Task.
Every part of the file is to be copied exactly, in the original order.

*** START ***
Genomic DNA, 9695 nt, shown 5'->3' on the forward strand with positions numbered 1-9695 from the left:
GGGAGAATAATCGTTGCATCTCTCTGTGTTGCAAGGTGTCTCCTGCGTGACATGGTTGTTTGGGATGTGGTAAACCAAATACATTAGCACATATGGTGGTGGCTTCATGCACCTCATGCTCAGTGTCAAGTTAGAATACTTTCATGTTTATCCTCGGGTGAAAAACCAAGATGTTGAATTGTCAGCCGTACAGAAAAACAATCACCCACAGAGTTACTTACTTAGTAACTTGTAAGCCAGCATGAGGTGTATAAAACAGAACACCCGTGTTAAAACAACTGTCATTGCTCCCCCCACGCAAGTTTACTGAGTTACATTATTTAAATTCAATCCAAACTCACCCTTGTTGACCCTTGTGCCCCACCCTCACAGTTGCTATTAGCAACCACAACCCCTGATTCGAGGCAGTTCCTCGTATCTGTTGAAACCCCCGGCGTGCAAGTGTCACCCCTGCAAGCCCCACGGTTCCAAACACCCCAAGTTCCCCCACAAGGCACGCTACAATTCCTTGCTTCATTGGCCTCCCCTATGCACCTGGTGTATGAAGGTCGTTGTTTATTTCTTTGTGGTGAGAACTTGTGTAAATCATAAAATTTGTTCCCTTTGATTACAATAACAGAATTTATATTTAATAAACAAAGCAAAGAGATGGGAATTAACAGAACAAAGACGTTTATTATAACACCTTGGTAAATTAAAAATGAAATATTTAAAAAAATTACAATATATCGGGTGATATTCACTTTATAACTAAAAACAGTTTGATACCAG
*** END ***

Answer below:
Genomic DNA, 9695 nt, shown 5'->3' on the forward strand with positions numbered 1-9695 from the left:
GGGAGAATAATCGTTGCATCTCTCTGTGTTGCAAGGTGTCTCCTGCGTGACATGGTTGTTTGGGATGTGGTAAACCAAATACATTAGCACATATGGTGGTGGCTTCATGCACCTCATGCTCAGTGTCAAGTTAGAATACTTTCATGTTTATCCTCGGGTGAAAAACCAAGATGTTGAATTGTCAGCCGTACAGAAAAACAATCACCCACAGAGTTACTTACTTAGTAACTTGTAAGCCAGCATGAGGTGTATAAAACAGAACACCCGTGTTAAAACAACTGTCATTGCTCCCCCCACGCAAGTTTACTGAGTTACATTATTTAAATTCAATCCAAACTCACCCTTGTTGACCCTTGTGCCCCACCCTCACAGTTGCTATTAGCAACCACAACCCCTGATTCGAGGCAGTTCCTCGTATCTGTTGAAACCCCCGGCGTGCAAGTGTCACCCCTGCAAGCCCCACGGTTCCAAACACCCCAAGTTCCCCCACAAGGCACGCTACAATTCCTTGCTTCATTGGCCTCCCCTATGCACCTGGTGTATGAAGGTCGTTGTTTATTTCTTTGTGGTGAGAACTTGTGTAAATCATAAAATTTGTTCCCTTTGATTACAATAACAGAATTTATATTTAATAAACAAAGCAAAGAGATGGGAATTAACAGAACAAAGACGTTTATTATAACACCTTGGTAAATTAAAAATGAAATATTTAAAAAAATTACAATATATCGGGTGATATTCACTTTATAACTAAAAACAGTTTGATACCAG